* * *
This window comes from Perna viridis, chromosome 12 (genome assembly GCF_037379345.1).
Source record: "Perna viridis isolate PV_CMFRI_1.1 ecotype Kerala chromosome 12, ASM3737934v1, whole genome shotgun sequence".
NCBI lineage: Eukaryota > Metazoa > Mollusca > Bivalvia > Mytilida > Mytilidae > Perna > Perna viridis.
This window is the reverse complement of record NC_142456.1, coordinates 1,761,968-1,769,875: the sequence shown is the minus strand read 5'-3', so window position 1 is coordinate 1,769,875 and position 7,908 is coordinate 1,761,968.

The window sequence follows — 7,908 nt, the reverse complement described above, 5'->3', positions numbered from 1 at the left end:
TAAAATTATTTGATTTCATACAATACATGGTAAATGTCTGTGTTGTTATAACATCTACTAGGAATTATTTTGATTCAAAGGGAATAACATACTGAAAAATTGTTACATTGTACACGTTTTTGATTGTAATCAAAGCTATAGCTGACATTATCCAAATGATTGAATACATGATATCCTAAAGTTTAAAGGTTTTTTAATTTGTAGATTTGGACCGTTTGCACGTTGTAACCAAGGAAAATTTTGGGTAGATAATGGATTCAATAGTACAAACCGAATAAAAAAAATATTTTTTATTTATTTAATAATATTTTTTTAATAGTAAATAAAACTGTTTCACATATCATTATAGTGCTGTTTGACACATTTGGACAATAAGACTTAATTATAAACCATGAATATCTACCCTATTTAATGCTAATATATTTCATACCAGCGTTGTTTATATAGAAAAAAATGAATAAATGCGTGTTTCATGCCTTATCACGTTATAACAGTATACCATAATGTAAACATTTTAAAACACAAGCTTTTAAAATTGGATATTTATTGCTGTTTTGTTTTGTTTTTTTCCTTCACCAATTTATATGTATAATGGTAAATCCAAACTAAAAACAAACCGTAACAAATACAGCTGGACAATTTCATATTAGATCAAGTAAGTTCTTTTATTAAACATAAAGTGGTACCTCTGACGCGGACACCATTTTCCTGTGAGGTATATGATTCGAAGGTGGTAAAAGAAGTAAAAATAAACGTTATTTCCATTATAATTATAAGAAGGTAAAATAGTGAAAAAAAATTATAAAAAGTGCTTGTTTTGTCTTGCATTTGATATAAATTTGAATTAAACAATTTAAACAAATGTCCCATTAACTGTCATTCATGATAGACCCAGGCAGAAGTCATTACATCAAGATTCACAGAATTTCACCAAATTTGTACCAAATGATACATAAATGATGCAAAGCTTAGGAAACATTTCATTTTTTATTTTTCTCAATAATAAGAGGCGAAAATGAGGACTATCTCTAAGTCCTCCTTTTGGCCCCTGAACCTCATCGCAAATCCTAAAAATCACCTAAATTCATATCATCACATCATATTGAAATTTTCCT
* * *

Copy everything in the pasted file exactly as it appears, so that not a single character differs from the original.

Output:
This window comes from Perna viridis, chromosome 12 (genome assembly GCF_037379345.1).
Source record: "Perna viridis isolate PV_CMFRI_1.1 ecotype Kerala chromosome 12, ASM3737934v1, whole genome shotgun sequence".
NCBI lineage: Eukaryota > Metazoa > Mollusca > Bivalvia > Mytilida > Mytilidae > Perna > Perna viridis.
This window is the reverse complement of record NC_142456.1, coordinates 1,761,968-1,769,875: the sequence shown is the minus strand read 5'-3', so window position 1 is coordinate 1,769,875 and position 7,908 is coordinate 1,761,968.

The window sequence follows — 7,908 nt, the reverse complement described above, 5'->3', positions numbered from 1 at the left end:
TAAAATTATTTGATTTCATACAATACATGGTAAATGTCTGTGTTGTTATAACATCTACTAGGAATTATTTTGATTCAAAGGGAATAACATACTGAAAAATTGTTACATTGTACACGTTTTTGATTGTAATCAAAGCTATAGCTGACATTATCCAAATGATTGAATACATGATATCCTAAAGTTTAAAGGTTTTTTAATTTGTAGATTTGGACCGTTTGCACGTTGTAACCAAGGAAAATTTTGGGTAGATAATGGATTCAATAGTACAAACCGAATAAAAAAAATATTTTTTATTTATTTAATAATATTTTTTTAATAGTAAATAAAACTGTTTCACATATCATTATAGTGCTGTTTGACACATTTGGACAATAAGACTTAATTATAAACCATGAATATCTACCCTATTTAATGCTAATATATTTCATACCAGCGTTGTTTATATAGAAAAAAATGAATAAATGCGTGTTTCATGCCTTATCACGTTATAACAGTATACCATAATGTAAACATTTTAAAACACAAGCTTTTAAAATTGGATATTTATTGCTGTTTTGTTTTGTTTTTTTCCTTCACCAATTTATATGTATAATGGTAAATCCAAACTAAAAACAAACCGTAACAAATACAGCTGGACAATTTCATATTAGATCAAGTAAGTTCTTTTATTAAACATAAAGTGGTACCTCTGACGCGGACACCATTTTCCTGTGAGGTATATGATTCGAAGGTGGTAAAAGAAGTAAAAATAAACGTTATTTCCATTATAATTATAAGAAGGTAAAATAGTGAAAAAAAATTATAAAAAGTGCTTGTTTTGTCTTGCATTTGATATAAATTTGAATTAAACAATTTAAACAAATGTCCCATTAACTGTCATTCATGATAGACCCAGGCAGAAGTCATTACATCAAGATTCACAGAATTTCACCAAATTTGTACCAAATGATACATAAATGATGCAAAGCTTAGGAAACATTTCATTTTTTATTTTTCTCAATAATAAGAGGCGAAAATGAGGACTATCTCTAAGTCCTCCTTTTGGCCCCTGAACCTCATCGCAAATCCTAAAAATCACCTAAATTCATATCATCACATCATATTGAAATTTTCCT